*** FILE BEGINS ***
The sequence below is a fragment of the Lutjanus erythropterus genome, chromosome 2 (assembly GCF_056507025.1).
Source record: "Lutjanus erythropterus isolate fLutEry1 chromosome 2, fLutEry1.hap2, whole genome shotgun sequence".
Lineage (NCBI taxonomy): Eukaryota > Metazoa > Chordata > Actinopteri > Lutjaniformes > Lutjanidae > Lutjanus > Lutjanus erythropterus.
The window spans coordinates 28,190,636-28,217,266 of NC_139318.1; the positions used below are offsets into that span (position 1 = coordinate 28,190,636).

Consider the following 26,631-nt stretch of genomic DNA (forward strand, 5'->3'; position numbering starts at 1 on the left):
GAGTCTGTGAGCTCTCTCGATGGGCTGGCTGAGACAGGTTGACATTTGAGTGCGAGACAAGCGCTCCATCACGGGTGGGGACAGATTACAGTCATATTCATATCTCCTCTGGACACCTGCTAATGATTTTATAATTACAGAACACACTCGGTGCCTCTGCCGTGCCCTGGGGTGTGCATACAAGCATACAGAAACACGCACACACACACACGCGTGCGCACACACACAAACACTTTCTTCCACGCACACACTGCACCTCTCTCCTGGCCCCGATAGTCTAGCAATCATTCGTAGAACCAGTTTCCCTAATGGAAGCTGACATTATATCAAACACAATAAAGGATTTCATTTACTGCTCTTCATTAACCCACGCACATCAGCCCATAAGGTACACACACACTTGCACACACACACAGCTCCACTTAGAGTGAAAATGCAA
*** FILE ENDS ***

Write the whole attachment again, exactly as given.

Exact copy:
The sequence below is a fragment of the Lutjanus erythropterus genome, chromosome 2 (assembly GCF_056507025.1).
Source record: "Lutjanus erythropterus isolate fLutEry1 chromosome 2, fLutEry1.hap2, whole genome shotgun sequence".
Lineage (NCBI taxonomy): Eukaryota > Metazoa > Chordata > Actinopteri > Lutjaniformes > Lutjanidae > Lutjanus > Lutjanus erythropterus.
The window spans coordinates 28,190,636-28,217,266 of NC_139318.1; the positions used below are offsets into that span (position 1 = coordinate 28,190,636).

Consider the following 26,631-nt stretch of genomic DNA (forward strand, 5'->3'; position numbering starts at 1 on the left):
GAGTCTGTGAGCTCTCTCGATGGGCTGGCTGAGACAGGTTGACATTTGAGTGCGAGACAAGCGCTCCATCACGGGTGGGGACAGATTACAGTCATATTCATATCTCCTCTGGACACCTGCTAATGATTTTATAATTACAGAACACACTCGGTGCCTCTGCCGTGCCCTGGGGTGTGCATACAAGCATACAGAAACACGCACACACACACACGCGTGCGCACACACACAAACACTTTCTTCCACGCACACACTGCACCTCTCTCCTGGCCCCGATAGTCTAGCAATCATTCGTAGAACCAGTTTCCCTAATGGAAGCTGACATTATATCAAACACAATAAAGGATTTCATTTACTGCTCTTCATTAACCCACGCACATCAGCCCATAAGGTACACACACACTTGCACACACACACAGCTCCACTTAGAGTGAAAATGCAA